Tech Republic Poll: 'Certs Are Good, Experience Is Better'
The title of a particular recent story (Nov. 26) from general interest IT site TechRepublic doesn't mince words: "CIO Jury: 83 percent of tech leaders say IT certifications are valuable, but experience wins." Indeed, the CIOs consulted say that IT certs offer evidence that individuals posses certain knowledge and skills
When hiring decisions are made, however, prior relevant work experience trumps certification. One potential conclusion is that IT pros and executives understand that while certifications validate knowledge and skillsets, actual on-the-job paid experience doing the work is the best way to ensure that a potential hire is absolutely, positively able to fill that role in an organization.
Tech Republic calls its conclave of CIOs a "jury" because there are 12 of them involved, as there would be in a typical criminal proceeding in court. Here's the interesting part: 10 of the CIO jury's members answered yes to the question, "Do you think certifications are worthwhile for employees?"
Every single one of those yea-sayers, however, offered caveats to that affirmation: "Certs are great, but — ." Perhaps unsurprisingly, most of those caveats circled around or spoke directly to the subject of actual, on-the-job experience.
Where did those 10 CIOs who answered in the affirmative see value in certifications? One cited exposure to "useful concepts and technology, especially the more robust ones like Microsoft and Cisco" (Dustin Bolander, CIO of Technology Pointe).
Another CIO said that "nothing can replace that practical experience" (Eric Pankin, IT Manager at DMJ&Co.), but added that "certifications give employees something to reach for professionally, while they also serve as a benchmark for employers of the employees' capabilities."
For job candidates fresh out of school, Jeff Kopp, Technology Coordinator at Christ the King Catholic School, observed that "a certification can prove they have the knowledge needed to work on a certain system or project." Kopp went on to observe that, for those already working in IT, "up to date certifications can show that they are keeping up with their education."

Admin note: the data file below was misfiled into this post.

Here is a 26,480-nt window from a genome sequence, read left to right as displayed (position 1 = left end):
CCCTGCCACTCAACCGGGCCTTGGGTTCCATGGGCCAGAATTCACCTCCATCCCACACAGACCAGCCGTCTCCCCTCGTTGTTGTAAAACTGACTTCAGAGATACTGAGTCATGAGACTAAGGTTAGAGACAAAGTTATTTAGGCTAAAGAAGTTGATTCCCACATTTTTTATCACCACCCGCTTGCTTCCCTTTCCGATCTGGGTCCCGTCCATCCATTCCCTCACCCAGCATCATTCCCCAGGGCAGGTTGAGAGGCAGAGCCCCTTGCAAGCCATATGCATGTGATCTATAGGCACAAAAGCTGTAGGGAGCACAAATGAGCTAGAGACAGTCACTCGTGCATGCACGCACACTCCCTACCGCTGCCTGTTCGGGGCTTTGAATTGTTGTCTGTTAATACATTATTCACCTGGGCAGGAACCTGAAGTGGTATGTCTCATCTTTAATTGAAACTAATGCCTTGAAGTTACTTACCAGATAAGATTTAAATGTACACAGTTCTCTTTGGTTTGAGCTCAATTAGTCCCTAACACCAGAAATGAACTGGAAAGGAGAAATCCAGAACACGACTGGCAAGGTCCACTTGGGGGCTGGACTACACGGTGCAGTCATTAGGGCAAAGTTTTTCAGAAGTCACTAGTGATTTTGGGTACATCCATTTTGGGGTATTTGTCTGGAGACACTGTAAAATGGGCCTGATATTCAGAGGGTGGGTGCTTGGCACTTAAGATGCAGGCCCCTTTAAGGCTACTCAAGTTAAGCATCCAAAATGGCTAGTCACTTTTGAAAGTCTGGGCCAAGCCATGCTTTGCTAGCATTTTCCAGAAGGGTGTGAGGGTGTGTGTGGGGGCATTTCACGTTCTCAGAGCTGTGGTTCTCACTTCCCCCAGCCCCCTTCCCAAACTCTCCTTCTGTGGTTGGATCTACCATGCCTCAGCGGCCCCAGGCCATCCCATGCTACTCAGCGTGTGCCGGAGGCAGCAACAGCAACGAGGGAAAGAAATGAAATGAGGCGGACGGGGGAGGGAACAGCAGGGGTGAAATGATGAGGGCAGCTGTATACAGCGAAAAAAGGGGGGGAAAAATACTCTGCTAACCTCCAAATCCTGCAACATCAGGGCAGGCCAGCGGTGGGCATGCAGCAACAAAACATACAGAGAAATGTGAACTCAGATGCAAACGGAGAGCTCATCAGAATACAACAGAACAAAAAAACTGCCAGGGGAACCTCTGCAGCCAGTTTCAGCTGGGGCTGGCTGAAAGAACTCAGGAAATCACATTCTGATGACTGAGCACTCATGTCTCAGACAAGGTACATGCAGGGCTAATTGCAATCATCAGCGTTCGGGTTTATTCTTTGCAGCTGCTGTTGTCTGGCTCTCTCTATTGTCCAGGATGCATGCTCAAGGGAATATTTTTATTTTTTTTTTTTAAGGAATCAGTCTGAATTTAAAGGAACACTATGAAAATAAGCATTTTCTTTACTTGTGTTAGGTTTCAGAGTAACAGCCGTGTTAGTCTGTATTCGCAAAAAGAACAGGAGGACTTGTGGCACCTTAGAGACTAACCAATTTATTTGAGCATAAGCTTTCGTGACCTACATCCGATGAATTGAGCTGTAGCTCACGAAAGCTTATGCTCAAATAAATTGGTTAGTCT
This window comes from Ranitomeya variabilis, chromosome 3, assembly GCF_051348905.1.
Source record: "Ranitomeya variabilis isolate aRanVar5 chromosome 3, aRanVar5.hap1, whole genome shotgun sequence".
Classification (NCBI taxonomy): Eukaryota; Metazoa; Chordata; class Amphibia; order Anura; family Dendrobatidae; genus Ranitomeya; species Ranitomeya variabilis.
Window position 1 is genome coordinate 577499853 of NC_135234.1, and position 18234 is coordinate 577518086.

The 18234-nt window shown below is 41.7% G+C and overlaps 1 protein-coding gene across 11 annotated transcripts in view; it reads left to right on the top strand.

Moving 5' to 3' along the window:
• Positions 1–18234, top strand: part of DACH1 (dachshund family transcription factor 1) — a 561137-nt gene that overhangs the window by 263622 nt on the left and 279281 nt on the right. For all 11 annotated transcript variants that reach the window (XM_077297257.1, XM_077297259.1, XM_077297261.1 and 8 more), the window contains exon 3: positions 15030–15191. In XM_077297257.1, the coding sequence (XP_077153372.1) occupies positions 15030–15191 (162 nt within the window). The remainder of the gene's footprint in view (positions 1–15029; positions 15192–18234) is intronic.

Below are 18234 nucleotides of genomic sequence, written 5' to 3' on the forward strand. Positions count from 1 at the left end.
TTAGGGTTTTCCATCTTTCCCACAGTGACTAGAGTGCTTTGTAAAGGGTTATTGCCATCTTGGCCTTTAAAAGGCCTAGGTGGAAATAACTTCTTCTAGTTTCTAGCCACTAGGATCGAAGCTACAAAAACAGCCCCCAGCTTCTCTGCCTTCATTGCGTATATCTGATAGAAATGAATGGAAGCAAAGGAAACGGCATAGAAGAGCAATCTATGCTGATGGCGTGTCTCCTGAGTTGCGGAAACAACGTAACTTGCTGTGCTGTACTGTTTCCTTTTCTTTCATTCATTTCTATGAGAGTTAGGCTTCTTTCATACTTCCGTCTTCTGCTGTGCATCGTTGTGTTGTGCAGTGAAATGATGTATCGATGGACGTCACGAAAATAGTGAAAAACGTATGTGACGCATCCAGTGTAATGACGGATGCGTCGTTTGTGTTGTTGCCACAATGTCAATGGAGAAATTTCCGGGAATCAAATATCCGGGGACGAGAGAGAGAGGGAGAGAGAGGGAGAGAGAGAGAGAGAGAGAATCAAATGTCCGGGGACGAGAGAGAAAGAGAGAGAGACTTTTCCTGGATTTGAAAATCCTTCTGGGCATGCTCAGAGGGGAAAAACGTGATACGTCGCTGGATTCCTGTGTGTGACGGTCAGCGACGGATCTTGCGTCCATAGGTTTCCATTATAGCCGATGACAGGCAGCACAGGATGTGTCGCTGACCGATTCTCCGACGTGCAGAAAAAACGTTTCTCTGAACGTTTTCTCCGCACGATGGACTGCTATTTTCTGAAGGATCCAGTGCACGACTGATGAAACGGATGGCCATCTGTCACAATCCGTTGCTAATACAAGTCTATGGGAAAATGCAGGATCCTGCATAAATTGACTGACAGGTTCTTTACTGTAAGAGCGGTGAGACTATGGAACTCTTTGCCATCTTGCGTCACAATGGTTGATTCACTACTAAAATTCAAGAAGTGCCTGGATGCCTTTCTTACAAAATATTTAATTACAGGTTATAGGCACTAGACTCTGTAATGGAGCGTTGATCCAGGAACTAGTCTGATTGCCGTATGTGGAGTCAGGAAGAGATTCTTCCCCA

Even Kopp, however, weighs experience more heavily: "Job requirements will state requirements but more influence is placed on previous performance."
See the full story for the names and affiliations of all 12 CIO jurors, all of whom were unanimous in believing that real, relevant on-the-job experience is the most valuable asset that any candidate can bring to the job search process. Certs are good, they seem to say, but experience is better.
I still think employers really want both. They want their employees to demonstrate the ability to learn and master new materials, and they also want them to have experience dealing with current, real-world needs and issues. But then, they didn't ask me, did they?
I continue to believe and promote the notion that IT certifications and experience are both important elements in any career-minded IT professional's portfolio. Clear evidence that an individual has both the interest and ability to learn about new topics, tools, and technologies is important to remaining relevant and capable over time.
So, beyond the actual skills and knowledge to which an IT certification may speak, I'm convinced it also says something about the drive, determination, and ability to see things through to completion of the people who hold them. In a world where IT terms, concepts, and technologies turn over completely every 5-10 years, this is an important attribute.
But yes, what kinds of things you have actually done in the past five years or so, and know how to do right now, are also extremely important to employers, too. That's why I continue to assert that the real answer to "Experience or certification?" is "both," while recognizing that employers tend to value the former over the latter for all kinds of good and valid reasons.
[Disclosure: I have written numerous articles for TechRepublic in the past, most recently in 2012 on the topic of HTML 5. I have no current relationship to, or involvement with, that publication.]